Volunteers at Pitlochry train station have raised nearly £30,000 to expand their special bookshop.
The team hopes a new storeroom will help them to spot valuable books – which can be sold separately raising hundreds of pounds for charity.
More everyday secondhand titles sell in the shop and kiosk for £1 each.
The Highland Perthshire station has had a bookshop in the listed building since 2005 when a small group of volunteers took over the old John Menzies newspaper kiosk.
The shop later expanded into rooms inside the station building.
The group, who have raised more than a quarter of a million pounds since starting, has now run out of space again.
Abellio/ScotRail has offered them a former salt storeroom that will need at least £25,000 to refit into the latest part of the bookshop.
A disused toilet will also be changed to store the salt.
The council published the group’s planning application for the change to the Victorian listed building this week.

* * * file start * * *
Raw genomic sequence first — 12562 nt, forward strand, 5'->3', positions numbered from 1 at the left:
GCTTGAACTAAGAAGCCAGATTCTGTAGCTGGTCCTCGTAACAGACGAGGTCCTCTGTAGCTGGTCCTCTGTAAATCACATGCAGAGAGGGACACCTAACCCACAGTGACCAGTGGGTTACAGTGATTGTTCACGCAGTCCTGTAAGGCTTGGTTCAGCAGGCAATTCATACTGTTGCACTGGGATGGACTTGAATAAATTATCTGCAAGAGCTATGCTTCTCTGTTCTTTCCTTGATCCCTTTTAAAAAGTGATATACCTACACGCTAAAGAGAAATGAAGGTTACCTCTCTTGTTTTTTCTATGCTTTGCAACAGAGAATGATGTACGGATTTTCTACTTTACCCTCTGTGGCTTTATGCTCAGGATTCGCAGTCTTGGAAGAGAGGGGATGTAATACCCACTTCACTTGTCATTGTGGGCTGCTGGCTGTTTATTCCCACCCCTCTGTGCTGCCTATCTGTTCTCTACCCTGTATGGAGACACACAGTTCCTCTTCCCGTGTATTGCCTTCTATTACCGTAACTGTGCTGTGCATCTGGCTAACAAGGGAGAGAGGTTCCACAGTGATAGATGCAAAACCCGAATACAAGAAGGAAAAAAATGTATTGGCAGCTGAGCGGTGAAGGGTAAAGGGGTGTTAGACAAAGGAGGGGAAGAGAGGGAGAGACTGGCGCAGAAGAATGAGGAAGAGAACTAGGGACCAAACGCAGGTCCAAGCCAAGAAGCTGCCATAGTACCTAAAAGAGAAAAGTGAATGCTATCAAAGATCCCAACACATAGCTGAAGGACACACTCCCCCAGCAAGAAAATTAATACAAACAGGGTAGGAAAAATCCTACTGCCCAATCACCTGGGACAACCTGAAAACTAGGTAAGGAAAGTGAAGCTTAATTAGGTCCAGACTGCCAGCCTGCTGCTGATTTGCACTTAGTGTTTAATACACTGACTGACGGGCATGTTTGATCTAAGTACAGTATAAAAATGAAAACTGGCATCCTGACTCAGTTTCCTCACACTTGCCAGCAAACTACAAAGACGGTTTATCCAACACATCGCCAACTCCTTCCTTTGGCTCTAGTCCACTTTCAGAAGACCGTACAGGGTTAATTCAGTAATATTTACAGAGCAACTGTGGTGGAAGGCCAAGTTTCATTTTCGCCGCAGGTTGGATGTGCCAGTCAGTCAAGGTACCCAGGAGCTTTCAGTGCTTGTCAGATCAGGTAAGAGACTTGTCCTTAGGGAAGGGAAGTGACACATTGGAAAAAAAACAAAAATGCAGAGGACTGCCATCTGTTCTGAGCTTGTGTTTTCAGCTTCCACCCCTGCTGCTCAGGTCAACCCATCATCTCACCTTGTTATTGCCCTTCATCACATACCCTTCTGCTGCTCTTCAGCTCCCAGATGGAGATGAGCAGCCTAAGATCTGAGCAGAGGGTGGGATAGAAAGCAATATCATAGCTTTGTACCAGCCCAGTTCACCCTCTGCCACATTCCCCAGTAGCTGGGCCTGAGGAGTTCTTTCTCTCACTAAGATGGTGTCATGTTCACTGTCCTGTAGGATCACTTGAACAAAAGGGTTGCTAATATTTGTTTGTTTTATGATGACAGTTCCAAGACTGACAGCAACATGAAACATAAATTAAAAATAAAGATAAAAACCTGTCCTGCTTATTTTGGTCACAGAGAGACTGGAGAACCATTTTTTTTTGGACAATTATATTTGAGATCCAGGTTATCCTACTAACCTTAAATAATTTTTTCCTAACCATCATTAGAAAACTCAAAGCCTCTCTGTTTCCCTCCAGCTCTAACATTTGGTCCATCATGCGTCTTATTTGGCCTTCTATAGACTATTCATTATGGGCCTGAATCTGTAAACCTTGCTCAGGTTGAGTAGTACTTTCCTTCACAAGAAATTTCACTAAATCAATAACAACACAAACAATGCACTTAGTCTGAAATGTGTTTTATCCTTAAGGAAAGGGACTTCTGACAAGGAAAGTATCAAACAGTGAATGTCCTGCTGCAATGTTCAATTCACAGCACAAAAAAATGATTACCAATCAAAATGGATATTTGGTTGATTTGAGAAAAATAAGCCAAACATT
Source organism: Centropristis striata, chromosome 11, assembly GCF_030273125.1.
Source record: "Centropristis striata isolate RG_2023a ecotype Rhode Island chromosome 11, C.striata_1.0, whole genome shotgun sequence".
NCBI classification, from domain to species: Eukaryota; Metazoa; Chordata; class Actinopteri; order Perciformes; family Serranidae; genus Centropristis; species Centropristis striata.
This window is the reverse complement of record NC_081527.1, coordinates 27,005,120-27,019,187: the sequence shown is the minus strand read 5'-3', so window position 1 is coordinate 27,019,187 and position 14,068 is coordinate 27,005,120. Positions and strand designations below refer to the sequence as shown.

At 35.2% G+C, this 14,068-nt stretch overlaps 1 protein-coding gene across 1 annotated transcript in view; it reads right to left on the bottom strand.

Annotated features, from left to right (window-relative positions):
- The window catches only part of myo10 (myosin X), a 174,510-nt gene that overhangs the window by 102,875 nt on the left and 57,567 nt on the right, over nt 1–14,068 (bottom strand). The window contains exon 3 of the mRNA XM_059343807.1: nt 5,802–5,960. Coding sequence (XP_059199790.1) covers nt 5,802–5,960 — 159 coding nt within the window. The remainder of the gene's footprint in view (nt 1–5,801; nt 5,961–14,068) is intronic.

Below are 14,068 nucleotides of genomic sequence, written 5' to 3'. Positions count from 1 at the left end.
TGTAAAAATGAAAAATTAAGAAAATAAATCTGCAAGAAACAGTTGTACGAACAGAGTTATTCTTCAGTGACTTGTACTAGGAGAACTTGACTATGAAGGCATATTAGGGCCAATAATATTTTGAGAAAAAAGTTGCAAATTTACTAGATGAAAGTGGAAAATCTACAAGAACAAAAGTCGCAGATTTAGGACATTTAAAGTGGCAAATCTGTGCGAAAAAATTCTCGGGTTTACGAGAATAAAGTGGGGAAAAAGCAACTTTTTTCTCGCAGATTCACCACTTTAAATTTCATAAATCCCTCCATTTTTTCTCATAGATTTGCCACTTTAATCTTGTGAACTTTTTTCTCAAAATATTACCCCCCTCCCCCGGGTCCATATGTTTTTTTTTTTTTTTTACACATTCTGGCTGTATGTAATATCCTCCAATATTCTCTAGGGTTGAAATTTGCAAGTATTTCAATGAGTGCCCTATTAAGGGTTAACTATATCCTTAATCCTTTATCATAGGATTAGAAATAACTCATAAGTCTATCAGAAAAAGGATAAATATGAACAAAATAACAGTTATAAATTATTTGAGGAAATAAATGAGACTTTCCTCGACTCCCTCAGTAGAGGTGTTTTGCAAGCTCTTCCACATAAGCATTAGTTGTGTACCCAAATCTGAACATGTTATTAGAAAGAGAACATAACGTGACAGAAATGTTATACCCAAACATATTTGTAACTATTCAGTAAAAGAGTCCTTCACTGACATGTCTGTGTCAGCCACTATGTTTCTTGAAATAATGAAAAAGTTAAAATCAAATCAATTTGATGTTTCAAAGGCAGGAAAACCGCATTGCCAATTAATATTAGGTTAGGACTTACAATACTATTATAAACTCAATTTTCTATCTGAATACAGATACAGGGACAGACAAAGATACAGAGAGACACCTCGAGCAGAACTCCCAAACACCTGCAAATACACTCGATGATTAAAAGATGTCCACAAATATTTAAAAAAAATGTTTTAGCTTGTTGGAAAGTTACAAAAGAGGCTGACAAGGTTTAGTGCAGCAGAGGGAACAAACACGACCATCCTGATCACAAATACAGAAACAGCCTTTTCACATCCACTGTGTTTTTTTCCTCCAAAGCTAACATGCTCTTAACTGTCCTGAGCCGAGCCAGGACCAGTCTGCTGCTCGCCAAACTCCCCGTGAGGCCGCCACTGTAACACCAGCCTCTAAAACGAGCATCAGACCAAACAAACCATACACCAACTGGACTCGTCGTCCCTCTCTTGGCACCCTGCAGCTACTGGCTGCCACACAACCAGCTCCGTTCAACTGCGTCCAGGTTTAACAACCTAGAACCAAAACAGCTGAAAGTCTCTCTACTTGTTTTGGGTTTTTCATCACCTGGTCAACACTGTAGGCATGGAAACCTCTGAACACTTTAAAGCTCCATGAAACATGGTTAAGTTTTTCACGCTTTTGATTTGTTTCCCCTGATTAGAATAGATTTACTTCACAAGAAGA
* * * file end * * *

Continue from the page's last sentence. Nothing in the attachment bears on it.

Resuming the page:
Bookshop chairman Graham Holmes said the shop’s volunteers have been raising money for the new storeroom for some time.
He said they had been “delighted” by the response of local businesses and had also received substantial donations from donors including Abellio/ScotRail, the Heritage Railway Trust, Andie Millar’s Trust and the Basil Death Trust.
He said: “The store will make it much easier for volunteers to sort through the books and to mark on the stand which ones will sell for £1.
“We get the odd success with something more valuable. We had two books sell at auction recently for around £600 each.
“I can’t tell you exactly what they were, but one was an early twentieth century classic signed by the author while the other was a first edition of a novel by Wilbur Smith, who wrote tales of derring-do set in Southern Africa.”
Mr Holmes said the shop, which makes as much as £100 a day in the summer, supported six charities: Cancer Research, Children’s Hospices Across Scotland, Mercy Corps, Scotland’s Charity Air Ambulance, Shop Mobility and Tayside Mountain Rescue.
He said the shop was working towards a fundraising target of £275,000, which it hoped to reach in the next few months.